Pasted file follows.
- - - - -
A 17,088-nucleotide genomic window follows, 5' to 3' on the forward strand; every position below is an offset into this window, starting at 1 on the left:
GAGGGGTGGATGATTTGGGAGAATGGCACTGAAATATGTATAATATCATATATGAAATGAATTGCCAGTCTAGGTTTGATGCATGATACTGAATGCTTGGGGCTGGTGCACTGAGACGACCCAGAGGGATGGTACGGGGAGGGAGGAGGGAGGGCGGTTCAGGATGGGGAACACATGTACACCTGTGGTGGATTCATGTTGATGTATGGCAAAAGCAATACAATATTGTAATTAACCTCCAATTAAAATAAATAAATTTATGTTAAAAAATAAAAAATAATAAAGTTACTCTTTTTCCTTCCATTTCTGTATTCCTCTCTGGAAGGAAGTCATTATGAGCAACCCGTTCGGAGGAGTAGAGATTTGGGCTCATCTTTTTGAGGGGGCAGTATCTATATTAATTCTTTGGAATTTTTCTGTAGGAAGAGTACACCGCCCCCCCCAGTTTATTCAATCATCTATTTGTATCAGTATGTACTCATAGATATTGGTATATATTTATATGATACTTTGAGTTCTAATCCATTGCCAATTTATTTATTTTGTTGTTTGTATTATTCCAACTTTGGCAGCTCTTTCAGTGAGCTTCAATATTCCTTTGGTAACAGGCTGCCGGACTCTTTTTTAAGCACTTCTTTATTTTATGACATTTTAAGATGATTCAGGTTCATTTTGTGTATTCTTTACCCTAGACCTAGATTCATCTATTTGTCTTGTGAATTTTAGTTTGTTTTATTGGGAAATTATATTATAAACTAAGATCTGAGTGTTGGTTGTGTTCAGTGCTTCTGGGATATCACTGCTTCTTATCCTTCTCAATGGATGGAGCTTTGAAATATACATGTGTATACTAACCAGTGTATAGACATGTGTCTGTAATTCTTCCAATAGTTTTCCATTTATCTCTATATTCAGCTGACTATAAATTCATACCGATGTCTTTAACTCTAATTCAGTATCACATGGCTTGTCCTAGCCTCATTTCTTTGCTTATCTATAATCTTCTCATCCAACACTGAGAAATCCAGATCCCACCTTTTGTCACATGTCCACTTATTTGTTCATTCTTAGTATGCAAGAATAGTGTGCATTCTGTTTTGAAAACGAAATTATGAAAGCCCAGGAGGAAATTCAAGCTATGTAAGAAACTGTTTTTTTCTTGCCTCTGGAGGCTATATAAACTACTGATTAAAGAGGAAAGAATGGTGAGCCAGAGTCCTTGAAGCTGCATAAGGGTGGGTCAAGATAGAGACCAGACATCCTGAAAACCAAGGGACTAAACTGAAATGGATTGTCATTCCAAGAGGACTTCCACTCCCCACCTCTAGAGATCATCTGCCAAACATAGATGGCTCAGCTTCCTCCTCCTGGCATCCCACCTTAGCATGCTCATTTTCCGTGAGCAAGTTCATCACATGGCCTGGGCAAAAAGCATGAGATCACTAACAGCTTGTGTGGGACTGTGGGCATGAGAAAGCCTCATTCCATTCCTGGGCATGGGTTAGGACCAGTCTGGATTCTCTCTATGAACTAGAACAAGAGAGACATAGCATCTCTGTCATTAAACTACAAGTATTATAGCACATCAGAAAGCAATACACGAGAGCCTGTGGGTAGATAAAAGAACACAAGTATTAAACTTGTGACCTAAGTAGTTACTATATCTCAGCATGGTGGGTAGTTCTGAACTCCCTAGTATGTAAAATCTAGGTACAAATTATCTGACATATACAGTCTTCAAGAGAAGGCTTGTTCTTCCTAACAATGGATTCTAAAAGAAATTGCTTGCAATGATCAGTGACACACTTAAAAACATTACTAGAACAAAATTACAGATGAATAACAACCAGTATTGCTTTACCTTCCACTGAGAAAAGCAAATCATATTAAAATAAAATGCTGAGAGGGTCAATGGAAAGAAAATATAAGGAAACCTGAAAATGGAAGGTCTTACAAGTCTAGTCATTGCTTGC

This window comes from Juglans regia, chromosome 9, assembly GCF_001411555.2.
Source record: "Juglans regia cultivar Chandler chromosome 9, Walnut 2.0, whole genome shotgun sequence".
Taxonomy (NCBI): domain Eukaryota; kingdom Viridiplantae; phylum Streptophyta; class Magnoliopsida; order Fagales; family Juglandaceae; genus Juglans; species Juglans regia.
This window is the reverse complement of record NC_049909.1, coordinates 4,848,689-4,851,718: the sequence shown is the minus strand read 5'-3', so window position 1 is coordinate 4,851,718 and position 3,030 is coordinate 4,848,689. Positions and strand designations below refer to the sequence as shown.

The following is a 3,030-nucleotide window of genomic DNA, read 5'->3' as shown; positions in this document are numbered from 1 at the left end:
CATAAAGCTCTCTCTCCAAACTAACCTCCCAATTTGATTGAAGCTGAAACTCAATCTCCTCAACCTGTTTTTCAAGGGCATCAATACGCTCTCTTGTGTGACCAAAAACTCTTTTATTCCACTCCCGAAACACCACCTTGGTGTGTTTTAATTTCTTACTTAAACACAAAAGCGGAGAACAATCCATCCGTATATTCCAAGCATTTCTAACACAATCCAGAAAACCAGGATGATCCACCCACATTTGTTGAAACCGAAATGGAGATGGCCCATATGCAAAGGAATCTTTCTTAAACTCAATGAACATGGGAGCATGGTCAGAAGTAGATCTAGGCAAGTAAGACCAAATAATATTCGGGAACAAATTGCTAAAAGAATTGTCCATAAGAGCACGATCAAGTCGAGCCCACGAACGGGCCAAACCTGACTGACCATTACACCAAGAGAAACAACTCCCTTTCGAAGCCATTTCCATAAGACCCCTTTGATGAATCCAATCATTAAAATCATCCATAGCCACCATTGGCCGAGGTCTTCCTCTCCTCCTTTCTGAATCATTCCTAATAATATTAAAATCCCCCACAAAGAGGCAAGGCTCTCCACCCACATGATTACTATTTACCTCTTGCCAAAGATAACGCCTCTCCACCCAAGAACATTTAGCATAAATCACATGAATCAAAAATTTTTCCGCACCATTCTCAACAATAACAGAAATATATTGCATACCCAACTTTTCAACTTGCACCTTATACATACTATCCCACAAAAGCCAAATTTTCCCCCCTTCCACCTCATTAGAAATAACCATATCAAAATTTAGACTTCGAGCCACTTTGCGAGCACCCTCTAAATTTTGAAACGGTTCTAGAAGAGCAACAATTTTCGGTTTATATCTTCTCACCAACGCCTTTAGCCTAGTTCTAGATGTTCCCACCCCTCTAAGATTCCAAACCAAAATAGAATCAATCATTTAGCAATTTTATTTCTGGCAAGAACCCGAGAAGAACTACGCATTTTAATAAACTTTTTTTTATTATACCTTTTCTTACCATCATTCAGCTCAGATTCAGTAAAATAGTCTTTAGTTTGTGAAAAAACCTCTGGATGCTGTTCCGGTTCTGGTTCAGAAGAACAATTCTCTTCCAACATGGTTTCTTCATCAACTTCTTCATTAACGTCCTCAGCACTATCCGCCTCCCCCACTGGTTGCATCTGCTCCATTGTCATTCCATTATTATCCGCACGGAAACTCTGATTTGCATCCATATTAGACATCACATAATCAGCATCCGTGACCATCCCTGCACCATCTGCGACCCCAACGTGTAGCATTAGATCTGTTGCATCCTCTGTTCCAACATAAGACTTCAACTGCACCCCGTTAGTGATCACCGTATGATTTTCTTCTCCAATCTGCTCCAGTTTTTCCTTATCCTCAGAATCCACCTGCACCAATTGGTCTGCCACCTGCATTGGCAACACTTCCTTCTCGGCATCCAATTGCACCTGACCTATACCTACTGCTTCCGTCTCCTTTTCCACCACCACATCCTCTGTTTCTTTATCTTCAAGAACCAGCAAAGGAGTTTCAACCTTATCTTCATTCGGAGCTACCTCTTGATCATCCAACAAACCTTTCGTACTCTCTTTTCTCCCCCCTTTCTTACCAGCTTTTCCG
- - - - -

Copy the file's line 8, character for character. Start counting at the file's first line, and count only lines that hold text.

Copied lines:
CATAAAGCTCTCTCTCCAAACTAACCTCCCAATTTGATTGAAGCTGAAACTCAATCTCCTCAACCTGTTTTTCAAGGGCATCAATACGCTCTCTTGTGTGACCAAAAACTCTTTTATTCCACTCCCGAAACACCACCTTGGTGTGTTTTAATTTCTTACTTAAACACAAAAGCGGAGAACAATCCATCCGTATATTCCAAGCATTTCTAACACAATCCAGAAAACCAGGATGATCCACCCACATTTGTTGAAACCGAAATGGAGATGGCCCATATGCAAAGGAATCTTTCTTAAACTCAATGAACATGGGAGCATGGTCAGAAGTAGATCTAGGCAAGTAAGACCAAATAATATTCGGGAACAAATTGCTAAAAGAATTGTCCATAAGAGCACGATCAAGTCGAGCCCACGAACGGGCCAAACCTGACTGACCATTACACCAAGAGAAACAACTCCCTTTCGAAGCCATTTCCATAAGACCCCTTTGATGAATCCAATCATTAAAATCATCCATAGCCACCATTGGCCGAGGTCTTCCTCTCCTCCTTTCTGAATCATTCCTAATAATATTAAAATCCCCCACAAAGAGGCAAGGCTCTCCACCCACATGATTACTATTTACCTCTTGCCAAAGATAACGCCTCTCCACCCAAGAACATTTAGCATAAATCACATGAATCAAAAATTTTTCCGCACCATTCTCAACAATAACAGAAATATATTGCATACCCAACTTTTCAACTTGCACCTTATACATACTATCCCACAAAAGCCAAATTTTCCCCCCTTCCACCTCATTAGAAATAACCATATCAAAATTTAGACTTCGAGCCACTTTGCGAGCACCCTCTAAATTTTGAAACGGTTCTAGAAGAGCAACAATTTTCGGTTTATATCTTCTCACCAACGCCTTTAGCCTAGTTCTAGATGTTCCCACCCCTCTAAGATTCCAAACCAAAATAGAATCAATCATTTAGCAATTTTATTTCTGGCAAGAACCCGAGAAGAACTACGCATTTTAATAAACTTTTTTTTATTATACCTTTTCTTACCATCATTCAGCTCAGATTCAGTAAAATAGTCTTTAGTTTGTGAAAAAACCTCTGGATGCTGTTCCGGTTCTGGTTCAGAAGAACAATTCTCTTCCAACATGGTTTCTTCATCAACTTCTTCATTAACGTCCTCAGCACTATCCGCCTCCCCCACTGGTTGCATCTGCTCCATTGTCATTCCATTATTATCCGCACGGAAACTCTGATTTGCATCCATATTAGACATCACATAATCAGCATCCGTGACCATCCCTGCACCATCTGCGACCCCAACGTGTAGCATTAGATCTGTTGCATCCTCTGTTCCAACATAAGACTTCAACTGCACCCCGTTAGTGATCACCGTATGATTTTCTTCTCCAATCTGCTCCAGTTTTTCCTTATCCTCAGAATCCACCTGCACCAATTGGTCTGCCACCTGCATTGGCAACACTTCCTTCTCGGCATCCAATTGCACCTGACCTATACCTACTGCTTCCGTCTCCTTTTCCACCACCACATCCTCTGTTTCTTTATCTTCAAGAACCAGCAAAGGAGTTTCAACCTTATCTTCATTCGGAGCTACCTCTTGATCATCCAACAAACCTTTCGTACTCTCTTTTCTCCCCCCTTTCTTACCAGCTTTTCCG